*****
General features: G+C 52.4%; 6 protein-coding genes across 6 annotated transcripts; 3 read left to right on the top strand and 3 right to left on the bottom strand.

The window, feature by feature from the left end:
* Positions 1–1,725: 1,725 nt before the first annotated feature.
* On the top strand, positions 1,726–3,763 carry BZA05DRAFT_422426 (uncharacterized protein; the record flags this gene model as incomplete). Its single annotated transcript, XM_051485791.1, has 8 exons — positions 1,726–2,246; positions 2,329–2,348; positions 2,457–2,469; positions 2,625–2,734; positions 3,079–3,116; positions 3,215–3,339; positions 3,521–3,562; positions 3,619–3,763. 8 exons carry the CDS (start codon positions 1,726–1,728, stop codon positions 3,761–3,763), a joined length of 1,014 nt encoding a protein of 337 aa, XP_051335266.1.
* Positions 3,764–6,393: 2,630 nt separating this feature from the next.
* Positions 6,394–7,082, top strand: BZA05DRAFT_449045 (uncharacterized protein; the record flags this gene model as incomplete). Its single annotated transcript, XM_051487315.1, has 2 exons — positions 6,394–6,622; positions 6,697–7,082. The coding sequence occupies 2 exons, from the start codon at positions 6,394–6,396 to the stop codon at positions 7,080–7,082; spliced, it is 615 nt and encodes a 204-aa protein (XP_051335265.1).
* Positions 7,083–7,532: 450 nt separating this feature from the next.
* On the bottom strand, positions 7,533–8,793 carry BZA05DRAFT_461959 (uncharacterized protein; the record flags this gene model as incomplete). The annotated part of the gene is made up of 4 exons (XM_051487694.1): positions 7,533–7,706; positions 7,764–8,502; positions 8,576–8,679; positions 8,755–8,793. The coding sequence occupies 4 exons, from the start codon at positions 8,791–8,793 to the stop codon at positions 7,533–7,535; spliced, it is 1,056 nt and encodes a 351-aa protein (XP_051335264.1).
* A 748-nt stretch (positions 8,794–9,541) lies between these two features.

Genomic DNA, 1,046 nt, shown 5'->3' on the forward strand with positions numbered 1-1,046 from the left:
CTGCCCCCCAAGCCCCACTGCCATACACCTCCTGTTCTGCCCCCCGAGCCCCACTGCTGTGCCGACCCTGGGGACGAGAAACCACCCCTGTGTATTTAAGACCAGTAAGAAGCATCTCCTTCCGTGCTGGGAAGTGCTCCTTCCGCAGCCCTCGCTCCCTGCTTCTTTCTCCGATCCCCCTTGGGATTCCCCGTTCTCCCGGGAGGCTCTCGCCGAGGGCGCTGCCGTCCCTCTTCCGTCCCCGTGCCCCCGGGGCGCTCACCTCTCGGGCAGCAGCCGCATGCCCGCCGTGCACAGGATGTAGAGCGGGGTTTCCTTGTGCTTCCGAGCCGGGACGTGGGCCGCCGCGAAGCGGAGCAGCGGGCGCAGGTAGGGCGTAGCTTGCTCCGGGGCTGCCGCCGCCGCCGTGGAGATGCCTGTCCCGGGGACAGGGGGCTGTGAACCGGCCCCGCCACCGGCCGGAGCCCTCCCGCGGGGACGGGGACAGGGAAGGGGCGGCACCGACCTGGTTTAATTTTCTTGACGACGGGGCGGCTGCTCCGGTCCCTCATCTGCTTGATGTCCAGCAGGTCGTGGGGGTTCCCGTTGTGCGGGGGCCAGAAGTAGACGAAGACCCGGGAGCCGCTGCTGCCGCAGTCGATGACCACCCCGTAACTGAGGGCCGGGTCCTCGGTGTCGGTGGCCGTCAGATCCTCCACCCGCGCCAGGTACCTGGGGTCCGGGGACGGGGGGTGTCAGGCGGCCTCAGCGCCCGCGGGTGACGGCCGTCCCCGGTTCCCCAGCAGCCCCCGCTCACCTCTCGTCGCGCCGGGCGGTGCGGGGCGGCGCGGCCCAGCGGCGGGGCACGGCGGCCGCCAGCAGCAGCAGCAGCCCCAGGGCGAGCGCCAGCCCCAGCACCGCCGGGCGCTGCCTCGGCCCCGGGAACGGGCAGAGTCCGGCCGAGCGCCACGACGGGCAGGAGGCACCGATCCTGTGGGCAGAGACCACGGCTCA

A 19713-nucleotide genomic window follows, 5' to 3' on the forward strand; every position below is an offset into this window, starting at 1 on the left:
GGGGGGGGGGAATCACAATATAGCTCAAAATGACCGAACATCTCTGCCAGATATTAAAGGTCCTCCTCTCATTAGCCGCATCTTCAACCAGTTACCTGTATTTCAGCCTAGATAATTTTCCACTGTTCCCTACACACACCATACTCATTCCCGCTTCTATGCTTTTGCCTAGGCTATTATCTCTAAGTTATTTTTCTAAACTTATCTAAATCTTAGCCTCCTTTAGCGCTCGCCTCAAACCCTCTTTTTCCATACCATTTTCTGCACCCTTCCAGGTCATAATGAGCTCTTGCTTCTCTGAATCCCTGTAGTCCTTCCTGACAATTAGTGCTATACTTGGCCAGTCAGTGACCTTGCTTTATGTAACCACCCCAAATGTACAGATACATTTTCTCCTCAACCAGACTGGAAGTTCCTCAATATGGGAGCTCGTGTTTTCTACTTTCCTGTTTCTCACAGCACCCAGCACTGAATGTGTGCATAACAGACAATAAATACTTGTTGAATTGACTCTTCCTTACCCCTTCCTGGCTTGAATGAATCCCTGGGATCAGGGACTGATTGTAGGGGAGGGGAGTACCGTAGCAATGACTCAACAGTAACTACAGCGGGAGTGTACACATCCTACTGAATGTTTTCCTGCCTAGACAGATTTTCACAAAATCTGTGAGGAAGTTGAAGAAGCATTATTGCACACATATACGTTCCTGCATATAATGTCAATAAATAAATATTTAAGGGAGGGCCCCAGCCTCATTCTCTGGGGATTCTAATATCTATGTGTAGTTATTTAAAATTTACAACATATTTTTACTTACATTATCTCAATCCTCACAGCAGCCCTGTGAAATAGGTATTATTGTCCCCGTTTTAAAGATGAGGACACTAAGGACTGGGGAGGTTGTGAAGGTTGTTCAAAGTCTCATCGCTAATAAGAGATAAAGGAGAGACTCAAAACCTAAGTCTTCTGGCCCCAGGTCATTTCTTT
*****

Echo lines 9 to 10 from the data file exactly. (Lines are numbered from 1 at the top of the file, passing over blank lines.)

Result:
* A 748-nt stretch (positions 8,794–9,541) lies between these two features.

Genomic DNA, 1,046 nt, shown 5'->3' on the forward strand with positions numbered 1-1,046 from the left: